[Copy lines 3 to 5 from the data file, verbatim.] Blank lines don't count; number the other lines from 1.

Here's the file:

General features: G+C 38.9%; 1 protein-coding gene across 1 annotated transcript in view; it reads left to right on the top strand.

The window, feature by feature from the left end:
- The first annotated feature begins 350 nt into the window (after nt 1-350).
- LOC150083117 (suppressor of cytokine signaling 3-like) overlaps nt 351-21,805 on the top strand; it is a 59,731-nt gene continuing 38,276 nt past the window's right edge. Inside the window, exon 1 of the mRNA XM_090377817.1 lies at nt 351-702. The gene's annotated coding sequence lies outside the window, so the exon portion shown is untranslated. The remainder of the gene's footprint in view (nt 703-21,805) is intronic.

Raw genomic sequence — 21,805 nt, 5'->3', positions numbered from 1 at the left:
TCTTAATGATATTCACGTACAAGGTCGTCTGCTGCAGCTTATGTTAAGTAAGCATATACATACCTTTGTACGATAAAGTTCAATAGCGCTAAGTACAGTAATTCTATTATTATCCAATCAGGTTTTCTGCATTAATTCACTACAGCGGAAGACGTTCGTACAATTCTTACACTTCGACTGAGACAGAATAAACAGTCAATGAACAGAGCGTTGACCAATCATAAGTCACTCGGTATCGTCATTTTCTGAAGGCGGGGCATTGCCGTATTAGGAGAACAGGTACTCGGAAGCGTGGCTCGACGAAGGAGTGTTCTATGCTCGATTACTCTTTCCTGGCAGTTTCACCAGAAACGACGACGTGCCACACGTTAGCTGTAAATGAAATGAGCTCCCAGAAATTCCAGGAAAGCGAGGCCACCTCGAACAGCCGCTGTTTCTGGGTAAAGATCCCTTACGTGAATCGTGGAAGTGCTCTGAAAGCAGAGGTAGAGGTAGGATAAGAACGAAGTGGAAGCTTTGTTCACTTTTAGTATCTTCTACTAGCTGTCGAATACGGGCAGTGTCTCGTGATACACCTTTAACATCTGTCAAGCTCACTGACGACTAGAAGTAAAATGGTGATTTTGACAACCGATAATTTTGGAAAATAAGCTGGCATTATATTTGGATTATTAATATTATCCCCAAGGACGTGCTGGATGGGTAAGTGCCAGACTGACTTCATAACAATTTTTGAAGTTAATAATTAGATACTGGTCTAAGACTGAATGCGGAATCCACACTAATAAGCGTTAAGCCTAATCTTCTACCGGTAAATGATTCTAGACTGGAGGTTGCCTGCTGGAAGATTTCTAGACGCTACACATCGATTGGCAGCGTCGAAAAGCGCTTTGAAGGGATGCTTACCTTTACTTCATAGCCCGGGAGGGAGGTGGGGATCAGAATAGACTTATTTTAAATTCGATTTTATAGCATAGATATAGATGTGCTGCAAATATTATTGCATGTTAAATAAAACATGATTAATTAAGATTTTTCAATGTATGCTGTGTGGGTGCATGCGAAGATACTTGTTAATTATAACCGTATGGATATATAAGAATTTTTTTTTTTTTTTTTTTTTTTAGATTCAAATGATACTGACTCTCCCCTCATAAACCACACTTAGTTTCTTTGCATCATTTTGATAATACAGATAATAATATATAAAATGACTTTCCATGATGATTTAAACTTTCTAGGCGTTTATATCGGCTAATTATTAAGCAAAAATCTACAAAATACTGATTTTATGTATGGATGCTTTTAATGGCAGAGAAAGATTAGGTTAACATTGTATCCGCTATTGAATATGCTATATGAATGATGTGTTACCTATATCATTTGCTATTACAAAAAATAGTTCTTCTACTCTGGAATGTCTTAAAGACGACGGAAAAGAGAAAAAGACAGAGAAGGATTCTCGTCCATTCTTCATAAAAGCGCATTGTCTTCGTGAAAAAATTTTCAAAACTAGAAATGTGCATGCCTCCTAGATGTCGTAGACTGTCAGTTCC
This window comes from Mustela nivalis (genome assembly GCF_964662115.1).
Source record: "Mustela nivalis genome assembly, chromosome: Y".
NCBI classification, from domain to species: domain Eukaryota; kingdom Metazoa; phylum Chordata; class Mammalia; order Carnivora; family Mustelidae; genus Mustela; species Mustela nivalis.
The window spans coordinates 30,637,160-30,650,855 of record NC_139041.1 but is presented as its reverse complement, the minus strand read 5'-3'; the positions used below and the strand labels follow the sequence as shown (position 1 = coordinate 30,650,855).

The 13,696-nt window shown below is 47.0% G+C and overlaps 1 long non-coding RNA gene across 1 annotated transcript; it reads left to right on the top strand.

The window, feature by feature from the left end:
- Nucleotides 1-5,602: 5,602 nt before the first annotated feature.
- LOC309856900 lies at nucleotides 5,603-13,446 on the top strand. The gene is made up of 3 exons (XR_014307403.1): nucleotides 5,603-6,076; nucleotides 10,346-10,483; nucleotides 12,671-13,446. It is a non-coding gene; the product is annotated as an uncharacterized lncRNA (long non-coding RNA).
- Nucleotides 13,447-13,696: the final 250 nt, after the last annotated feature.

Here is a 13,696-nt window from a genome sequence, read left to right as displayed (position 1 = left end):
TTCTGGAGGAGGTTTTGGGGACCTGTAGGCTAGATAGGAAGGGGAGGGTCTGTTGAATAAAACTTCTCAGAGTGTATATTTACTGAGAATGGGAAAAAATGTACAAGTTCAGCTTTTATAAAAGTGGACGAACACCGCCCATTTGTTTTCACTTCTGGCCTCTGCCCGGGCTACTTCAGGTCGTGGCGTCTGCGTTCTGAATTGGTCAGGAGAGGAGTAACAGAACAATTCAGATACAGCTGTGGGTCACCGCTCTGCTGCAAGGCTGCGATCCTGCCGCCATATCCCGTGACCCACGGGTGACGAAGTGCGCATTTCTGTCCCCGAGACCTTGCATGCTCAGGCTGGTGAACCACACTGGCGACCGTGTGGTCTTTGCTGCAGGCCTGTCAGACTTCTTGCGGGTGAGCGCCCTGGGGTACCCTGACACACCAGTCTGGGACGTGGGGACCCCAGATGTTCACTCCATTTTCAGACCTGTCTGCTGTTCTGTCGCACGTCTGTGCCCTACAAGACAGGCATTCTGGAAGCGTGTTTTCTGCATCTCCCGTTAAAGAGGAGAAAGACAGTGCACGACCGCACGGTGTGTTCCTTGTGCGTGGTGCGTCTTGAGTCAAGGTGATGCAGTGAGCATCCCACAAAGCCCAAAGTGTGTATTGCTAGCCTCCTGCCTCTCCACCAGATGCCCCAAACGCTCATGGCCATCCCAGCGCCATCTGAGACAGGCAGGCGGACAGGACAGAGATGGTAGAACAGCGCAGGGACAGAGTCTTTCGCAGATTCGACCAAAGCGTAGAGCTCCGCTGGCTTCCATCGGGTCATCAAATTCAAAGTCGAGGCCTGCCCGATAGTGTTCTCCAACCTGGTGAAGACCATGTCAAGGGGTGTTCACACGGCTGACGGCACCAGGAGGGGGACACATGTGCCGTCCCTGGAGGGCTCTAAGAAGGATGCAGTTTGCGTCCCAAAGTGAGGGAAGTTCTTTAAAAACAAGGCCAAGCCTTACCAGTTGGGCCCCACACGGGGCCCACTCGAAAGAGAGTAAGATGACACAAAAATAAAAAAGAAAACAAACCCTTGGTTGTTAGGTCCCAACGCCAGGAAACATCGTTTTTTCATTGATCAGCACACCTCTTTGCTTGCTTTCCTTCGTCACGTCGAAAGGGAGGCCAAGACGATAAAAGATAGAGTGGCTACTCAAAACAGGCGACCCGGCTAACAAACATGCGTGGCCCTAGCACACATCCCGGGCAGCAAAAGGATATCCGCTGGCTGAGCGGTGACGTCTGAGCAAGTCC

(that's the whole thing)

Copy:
- The first annotated feature begins 350 nt into the window (after nt 1-350).
- LOC150083117 (suppressor of cytokine signaling 3-like) overlaps nt 351-21,805 on the top strand; it is a 59,731-nt gene continuing 38,276 nt past the window's right edge. Inside the window, exon 1 of the mRNA XM_090377817.1 lies at nt 351-702. The gene's annotated coding sequence lies outside the window, so the exon portion shown is untranslated. The remainder of the gene's footprint in view (nt 703-21,805) is intronic.

Raw genomic sequence — 21,805 nt, 5'->3', positions numbered from 1 at the left: